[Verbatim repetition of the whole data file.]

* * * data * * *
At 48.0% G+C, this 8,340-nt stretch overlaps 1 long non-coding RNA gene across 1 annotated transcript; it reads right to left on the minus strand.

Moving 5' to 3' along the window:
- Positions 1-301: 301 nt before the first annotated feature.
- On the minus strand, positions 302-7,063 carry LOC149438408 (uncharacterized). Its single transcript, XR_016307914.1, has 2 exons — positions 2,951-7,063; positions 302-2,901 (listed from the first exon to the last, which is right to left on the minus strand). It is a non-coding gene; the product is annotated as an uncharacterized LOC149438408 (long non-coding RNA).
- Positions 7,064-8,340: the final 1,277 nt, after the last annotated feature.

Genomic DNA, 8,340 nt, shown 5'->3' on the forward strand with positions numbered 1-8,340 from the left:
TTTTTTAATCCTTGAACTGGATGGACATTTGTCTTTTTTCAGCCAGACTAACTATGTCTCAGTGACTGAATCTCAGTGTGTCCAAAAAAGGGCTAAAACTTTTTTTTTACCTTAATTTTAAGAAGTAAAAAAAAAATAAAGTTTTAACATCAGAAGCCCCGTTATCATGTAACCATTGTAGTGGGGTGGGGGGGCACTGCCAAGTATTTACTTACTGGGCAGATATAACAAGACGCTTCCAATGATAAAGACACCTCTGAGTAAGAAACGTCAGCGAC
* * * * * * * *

At 48.0% G+C, this 8,340-nt stretch overlaps 1 long non-coding RNA gene across 1 annotated transcript; it reads right to left on the minus strand.

Moving 5' to 3' along the window:
- Positions 1-301: 301 nt before the first annotated feature.
- On the minus strand, positions 302-7,063 carry LOC149438408 (uncharacterized). Its single transcript, XR_016307914.1, has 2 exons — positions 2,951-7,063; positions 302-2,901 (listed from the first exon to the last, which is right to left on the minus strand). It is a non-coding gene; the product is annotated as an uncharacterized LOC149438408 (long non-coding RNA).
- Positions 7,064-8,340: the final 1,277 nt, after the last annotated feature.

Genomic DNA, 8,340 nt, shown 5'->3' on the forward strand with positions numbered 1-8,340 from the left:
TTTTTTAATCCTTGAACTGGATGGACATTTGTCTTTTTTCAGCCAGACTAACTATGTCTCAGTGACTGAATCTCAGTGTGTCCAAAAAAGGGCTAAAACTTTTTTTTTACCTTAATTTTAAGAAGTAAAAAAAAAATAAAGTTTTAACATCAGAAGCCCCGTTATCATGTAACCATTGTAGTGGGGTGGGGGGGCACTGCCAAGTATTTACTTACTGGGCAGATATAACAAGACGCTTCCAATGATAAAGACACCTCTGAGTAAGAAACGTCAGCGAC